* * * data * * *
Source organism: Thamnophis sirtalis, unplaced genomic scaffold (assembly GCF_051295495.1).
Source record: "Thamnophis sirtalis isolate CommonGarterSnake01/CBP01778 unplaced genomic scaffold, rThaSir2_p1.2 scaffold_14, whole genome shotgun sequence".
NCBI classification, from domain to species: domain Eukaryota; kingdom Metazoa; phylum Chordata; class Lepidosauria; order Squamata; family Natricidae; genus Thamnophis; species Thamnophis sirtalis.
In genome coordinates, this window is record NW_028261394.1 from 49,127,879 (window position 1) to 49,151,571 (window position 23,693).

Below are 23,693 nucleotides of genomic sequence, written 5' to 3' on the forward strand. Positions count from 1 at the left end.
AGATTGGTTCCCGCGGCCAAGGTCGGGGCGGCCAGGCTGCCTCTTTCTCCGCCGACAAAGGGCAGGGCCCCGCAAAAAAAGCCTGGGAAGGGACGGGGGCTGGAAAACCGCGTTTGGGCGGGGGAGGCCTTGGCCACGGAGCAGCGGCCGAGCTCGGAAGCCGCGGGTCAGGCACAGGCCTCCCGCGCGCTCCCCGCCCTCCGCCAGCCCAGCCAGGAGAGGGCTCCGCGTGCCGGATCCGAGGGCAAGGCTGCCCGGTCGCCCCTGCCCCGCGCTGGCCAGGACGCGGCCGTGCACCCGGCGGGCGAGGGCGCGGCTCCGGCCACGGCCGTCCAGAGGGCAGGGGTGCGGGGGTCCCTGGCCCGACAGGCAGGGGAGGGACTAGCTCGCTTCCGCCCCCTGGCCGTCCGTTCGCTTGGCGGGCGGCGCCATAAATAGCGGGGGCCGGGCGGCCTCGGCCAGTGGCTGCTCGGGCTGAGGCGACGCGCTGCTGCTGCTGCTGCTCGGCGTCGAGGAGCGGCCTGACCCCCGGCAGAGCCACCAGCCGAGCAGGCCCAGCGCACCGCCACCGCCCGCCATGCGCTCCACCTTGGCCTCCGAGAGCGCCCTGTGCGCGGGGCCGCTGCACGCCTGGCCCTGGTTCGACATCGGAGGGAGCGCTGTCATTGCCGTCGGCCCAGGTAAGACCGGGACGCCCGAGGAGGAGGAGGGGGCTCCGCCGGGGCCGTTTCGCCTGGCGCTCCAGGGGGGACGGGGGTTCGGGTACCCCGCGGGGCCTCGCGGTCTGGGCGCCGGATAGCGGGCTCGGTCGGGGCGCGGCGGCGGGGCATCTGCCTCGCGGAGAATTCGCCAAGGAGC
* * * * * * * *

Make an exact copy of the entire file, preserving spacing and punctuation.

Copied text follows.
Source organism: Thamnophis sirtalis, unplaced genomic scaffold (assembly GCF_051295495.1).
Source record: "Thamnophis sirtalis isolate CommonGarterSnake01/CBP01778 unplaced genomic scaffold, rThaSir2_p1.2 scaffold_14, whole genome shotgun sequence".
NCBI classification, from domain to species: domain Eukaryota; kingdom Metazoa; phylum Chordata; class Lepidosauria; order Squamata; family Natricidae; genus Thamnophis; species Thamnophis sirtalis.
In genome coordinates, this window is record NW_028261394.1 from 49,127,879 (window position 1) to 49,151,571 (window position 23,693).

Below are 23,693 nucleotides of genomic sequence, written 5' to 3' on the forward strand. Positions count from 1 at the left end.
AGATTGGTTCCCGCGGCCAAGGTCGGGGCGGCCAGGCTGCCTCTTTCTCCGCCGACAAAGGGCAGGGCCCCGCAAAAAAAGCCTGGGAAGGGACGGGGGCTGGAAAACCGCGTTTGGGCGGGGGAGGCCTTGGCCACGGAGCAGCGGCCGAGCTCGGAAGCCGCGGGTCAGGCACAGGCCTCCCGCGCGCTCCCCGCCCTCCGCCAGCCCAGCCAGGAGAGGGCTCCGCGTGCCGGATCCGAGGGCAAGGCTGCCCGGTCGCCCCTGCCCCGCGCTGGCCAGGACGCGGCCGTGCACCCGGCGGGCGAGGGCGCGGCTCCGGCCACGGCCGTCCAGAGGGCAGGGGTGCGGGGGTCCCTGGCCCGACAGGCAGGGGAGGGACTAGCTCGCTTCCGCCCCCTGGCCGTCCGTTCGCTTGGCGGGCGGCGCCATAAATAGCGGGGGCCGGGCGGCCTCGGCCAGTGGCTGCTCGGGCTGAGGCGACGCGCTGCTGCTGCTGCTGCTCGGCGTCGAGGAGCGGCCTGACCCCCGGCAGAGCCACCAGCCGAGCAGGCCCAGCGCACCGCCACCGCCCGCCATGCGCTCCACCTTGGCCTCCGAGAGCGCCCTGTGCGCGGGGCCGCTGCACGCCTGGCCCTGGTTCGACATCGGAGGGAGCGCTGTCATTGCCGTCGGCCCAGGTAAGACCGGGACGCCCGAGGAGGAGGAGGGGGCTCCGCCGGGGCCGTTTCGCCTGGCGCTCCAGGGGGGACGGGGGTTCGGGTACCCCGCGGGGCCTCGCGGTCTGGGCGCCGGATAGCGGGCTCGGTCGGGGCGCGGCGGCGGGGCATCTGCCTCGCGGAGAATTCGCCAAGGAGC